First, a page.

This is the peroration of Pope Pius IX at the end of the definition of the doctrine of the Immaculate Conception in Ineffabilis Deus: "Hence, if anyone shall dare--which God forbid!--to think otherwise than as has been defined by us, let him know and understand that he is condemned by his own judgment; that he has suffered shipwreck in the faith; that he has separated from the unity of the Church; and that, furthermore, by his own action he incurs the penalties established by law if he should express in words or writing or by any other outward means the errors he thinks in his heart."

The conditions of mortal sin are that the sin in question be a grave matter, that we understand the gravity of the sin, and that we give full and free consent to the sin despite the warnings of conscience against doing so.

It seems very likely to me that few Protestants are able to commit a mortal sin by rejecting the solemn definitions of doctrine the Church precisely because their rejection of the teaching authority of the Church keeps them from knowing that this is "a grave matter." How culpable they are for their rejection of the Church's authority is something that only God knows for sure--it is not something that can be determined by looking at the Church's definitive texts.

"Are YOU 'Anathema'? How about Your Protestant Friend?"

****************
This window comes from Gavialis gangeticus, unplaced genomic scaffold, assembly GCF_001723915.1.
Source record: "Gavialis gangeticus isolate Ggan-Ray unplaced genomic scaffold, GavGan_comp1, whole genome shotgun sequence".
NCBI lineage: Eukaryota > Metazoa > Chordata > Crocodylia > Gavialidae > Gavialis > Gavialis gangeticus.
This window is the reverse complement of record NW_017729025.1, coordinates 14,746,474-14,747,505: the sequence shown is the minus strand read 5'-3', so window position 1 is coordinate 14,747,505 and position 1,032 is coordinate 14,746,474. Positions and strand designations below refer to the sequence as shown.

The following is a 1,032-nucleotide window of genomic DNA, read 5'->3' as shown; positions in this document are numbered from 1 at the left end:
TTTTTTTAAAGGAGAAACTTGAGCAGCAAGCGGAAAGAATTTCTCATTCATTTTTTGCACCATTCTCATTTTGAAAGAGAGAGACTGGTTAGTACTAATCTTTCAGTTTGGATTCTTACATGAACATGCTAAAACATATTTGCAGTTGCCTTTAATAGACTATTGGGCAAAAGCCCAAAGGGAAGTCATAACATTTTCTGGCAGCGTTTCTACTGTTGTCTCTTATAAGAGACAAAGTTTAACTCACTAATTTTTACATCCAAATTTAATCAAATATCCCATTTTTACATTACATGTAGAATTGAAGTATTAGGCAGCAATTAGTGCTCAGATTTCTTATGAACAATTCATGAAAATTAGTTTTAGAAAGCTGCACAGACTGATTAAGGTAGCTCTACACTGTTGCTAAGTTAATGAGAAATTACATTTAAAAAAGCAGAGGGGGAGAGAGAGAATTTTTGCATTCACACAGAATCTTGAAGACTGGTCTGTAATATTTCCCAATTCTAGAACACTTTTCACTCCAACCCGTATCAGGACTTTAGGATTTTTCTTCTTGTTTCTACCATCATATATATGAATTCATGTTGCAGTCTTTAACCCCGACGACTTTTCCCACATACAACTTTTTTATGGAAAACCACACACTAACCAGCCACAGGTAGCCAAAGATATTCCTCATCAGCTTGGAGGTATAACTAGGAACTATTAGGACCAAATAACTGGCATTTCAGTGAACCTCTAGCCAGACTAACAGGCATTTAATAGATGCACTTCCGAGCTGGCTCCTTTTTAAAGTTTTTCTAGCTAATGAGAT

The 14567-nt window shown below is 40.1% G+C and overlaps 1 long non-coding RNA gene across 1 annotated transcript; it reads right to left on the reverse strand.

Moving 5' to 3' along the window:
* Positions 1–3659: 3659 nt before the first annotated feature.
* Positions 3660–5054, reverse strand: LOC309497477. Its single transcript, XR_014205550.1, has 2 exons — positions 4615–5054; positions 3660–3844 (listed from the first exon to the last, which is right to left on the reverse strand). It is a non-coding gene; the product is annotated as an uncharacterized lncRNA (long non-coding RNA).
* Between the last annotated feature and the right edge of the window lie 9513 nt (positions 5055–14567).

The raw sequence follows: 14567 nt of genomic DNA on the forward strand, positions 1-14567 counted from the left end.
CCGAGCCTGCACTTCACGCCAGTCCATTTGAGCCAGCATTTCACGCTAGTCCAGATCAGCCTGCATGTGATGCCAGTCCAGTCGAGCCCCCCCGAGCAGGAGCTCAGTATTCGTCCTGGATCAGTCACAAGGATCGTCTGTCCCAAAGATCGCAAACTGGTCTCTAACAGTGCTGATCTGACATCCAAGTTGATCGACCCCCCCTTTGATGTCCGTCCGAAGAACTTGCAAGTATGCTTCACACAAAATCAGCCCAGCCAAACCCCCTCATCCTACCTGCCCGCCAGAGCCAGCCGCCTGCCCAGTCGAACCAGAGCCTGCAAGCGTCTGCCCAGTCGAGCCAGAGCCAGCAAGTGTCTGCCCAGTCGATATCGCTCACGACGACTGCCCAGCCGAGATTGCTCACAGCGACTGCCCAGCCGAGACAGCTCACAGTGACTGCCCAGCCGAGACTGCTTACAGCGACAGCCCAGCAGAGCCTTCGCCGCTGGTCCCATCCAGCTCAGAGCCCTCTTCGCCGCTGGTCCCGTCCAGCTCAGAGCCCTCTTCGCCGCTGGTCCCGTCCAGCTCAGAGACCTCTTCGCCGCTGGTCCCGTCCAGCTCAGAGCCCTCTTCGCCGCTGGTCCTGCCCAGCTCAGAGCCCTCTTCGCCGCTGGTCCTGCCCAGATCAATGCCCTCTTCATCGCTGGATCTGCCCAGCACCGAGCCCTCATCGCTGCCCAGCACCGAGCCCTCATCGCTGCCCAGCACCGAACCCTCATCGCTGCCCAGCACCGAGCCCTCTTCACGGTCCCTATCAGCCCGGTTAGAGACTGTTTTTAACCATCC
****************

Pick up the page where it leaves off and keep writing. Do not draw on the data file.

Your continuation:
Like other excommunications, anathemas didn’t do anything to a person’s soul. It didn’t make him “damned by God” or anything like that. The only man who can make a man damned by God is the man himself. The Church has no such power. An anathema was a formal way of signaling him that he had done something gravely wrong, that he had endangered his own soul, and that he needed to repent. Anathemas, like other excommunications, were thus medicinal penalties, designed to promote healing and reconciliation.
Also like (many) excommunications, anathemas were not automatic. Just because someone, somewhere, uttered a heresy, this did not cause the relevant bishop to drop whatever he was doing and automatically perform the ceremony like a puppet on strings. Instead, if someone committed an ecclesiastical crime that was potentially subject to an anathema the matter had to be reported, investigated, judged, and only after that would the ceremony happen—if it did.
Also also like other excommunications, they applied to people who were (or had been) in communion with the Catholic Church. There is no point excommunicating somebody from the Catholic Church who had never been part of the Catholic Church, and so people who had never been Catholics were not anathematized, no matter what they said or did. (This comes as quite a surprise to many in the Protestant community, where it is often—unfortunately—claimed that the Catholic Church anathematizes them for their beliefs. Not so. It may disagree with some of their beliefs; it may hope and pray that they adopt the fullness of the faith as found in the Catholic Church; but it does not anathematize them.)